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Location DB > United States > Illinois > East St. Louis > Armour Packing Plant > Armour Packing

Story Info
Sat, Apr 22nd, 2006
posted by memory_machine
Armour Packing

Across the river, in East St. Louis, there exsists a large area dotted with industrial ruins known as National City. If you would have visited this area 100 years ago, you would have seen one of the most well known and innovative industrial centers in the country, with it's state of the art meat packing plants and stockyards. This once great and now crumbling area is often cited as one of the causes for the urban decay taking place in East St. Louis. The Armour Packing plant once made hot dogs - Armour Hot Dogs (I feel like I should be singing that), and is now one of the most spectacular ruins in this part of the country.

The day Chris, Tunajive, and I visited Armour was an exciting day before we even left our meeting spot. White Rabbit, creator and administrator of, was making the trip up from his hometown of Springfield so that we could show him some of the highlights in St. Louis. It was through White Rabbit's site that our small but illustrious group had met, as we were all active on the Undergound Ozarks forums. Though we had spoken via email, none of us had ever met White Rabbit. He pulled up just as I was taking an impromptu pee, which was quite embarrasing. But what an ice breaker! We all introduced ourselves to him and his girlfriend Hiccup, and then were off to Armour.

I was immediately impressed with the packing plant. It is massive, beautiful in it's crumbling state, and relatively free of any tagging. White Rabbit was impressed as well. "We don't have anything close to this in Springfield," he said. Chris began giving us the grand tour. Armour is really two separate buildings: the packing house and the power plant that supplied it with power. Armour was built in 1903 by Chicago industrialist Phillip Armour. He singlehandedly revolutionized the process in which hogs were slaughtered and converted into yummy rods of deliciousness. As opposed to having the slaughtering done at a different plant and then shipped somewhere else for processing, Mr. Armour realized it would be easier to do it all in one place. Packing plants like this were the first industry to use assembly lines. Phillip Armour simplified the process of hog slaughtering and processing by giving one simple task to countless unskilled workers, allowing hogs to be killed, dismembered, and prepared faster than it had ever been done before. Different by-products were even used to make different products like Dial soap! Unfortunately, this empire of meat was abandoned like the rest of National City in 1959. It is in relatively good condition when compared to the nearby Hunter Plant, which closed in the 80s and is crumbling to the point unrecognition.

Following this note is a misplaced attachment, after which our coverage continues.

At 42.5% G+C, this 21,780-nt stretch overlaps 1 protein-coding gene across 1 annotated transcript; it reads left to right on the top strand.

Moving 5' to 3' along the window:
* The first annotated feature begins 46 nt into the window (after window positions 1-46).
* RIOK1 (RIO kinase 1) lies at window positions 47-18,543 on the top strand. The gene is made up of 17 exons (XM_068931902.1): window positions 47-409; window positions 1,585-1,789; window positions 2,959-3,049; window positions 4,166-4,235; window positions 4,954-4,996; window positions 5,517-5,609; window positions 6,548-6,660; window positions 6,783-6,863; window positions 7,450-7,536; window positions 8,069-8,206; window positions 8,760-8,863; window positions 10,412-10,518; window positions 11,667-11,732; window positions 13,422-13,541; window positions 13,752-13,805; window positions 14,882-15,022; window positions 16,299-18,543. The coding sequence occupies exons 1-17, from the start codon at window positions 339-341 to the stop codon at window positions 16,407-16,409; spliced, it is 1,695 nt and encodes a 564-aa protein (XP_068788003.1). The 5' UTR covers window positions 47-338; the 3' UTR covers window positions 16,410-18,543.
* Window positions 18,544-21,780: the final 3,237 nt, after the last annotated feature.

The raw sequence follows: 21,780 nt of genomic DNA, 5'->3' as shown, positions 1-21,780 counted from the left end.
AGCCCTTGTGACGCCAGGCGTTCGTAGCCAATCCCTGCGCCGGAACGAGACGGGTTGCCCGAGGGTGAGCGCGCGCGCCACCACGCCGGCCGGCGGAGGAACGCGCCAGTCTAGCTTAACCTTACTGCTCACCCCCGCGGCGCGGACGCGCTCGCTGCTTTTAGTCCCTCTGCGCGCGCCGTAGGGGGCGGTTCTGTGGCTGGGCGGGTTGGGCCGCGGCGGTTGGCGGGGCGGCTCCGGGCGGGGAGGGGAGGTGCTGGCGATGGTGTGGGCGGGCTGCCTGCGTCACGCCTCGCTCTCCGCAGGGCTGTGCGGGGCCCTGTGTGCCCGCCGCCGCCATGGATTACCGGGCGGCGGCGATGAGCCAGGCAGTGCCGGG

We began exploring the packing building first. As we slowly ascended the many floors, we found more and more intersting catwalks and ladders. It's amazing how a ladder can go absolutely nowhere, but because it's there I just have to climb it. At one point, White Rabbit decided to climb out into a portion of the building where the above floors had collapsed into the room. As he was returning, he somehow cranked his head on a fallen beam and spent the rest of the trip looking as though someone had smashed a ketchup packet on his forehead. I never once heard him complain about his wound. I did, however, hear him tell Hiccup that he was sorry on multiple occasions. Apparently, this was not the first time his adventurous nature had been a source of stress for her.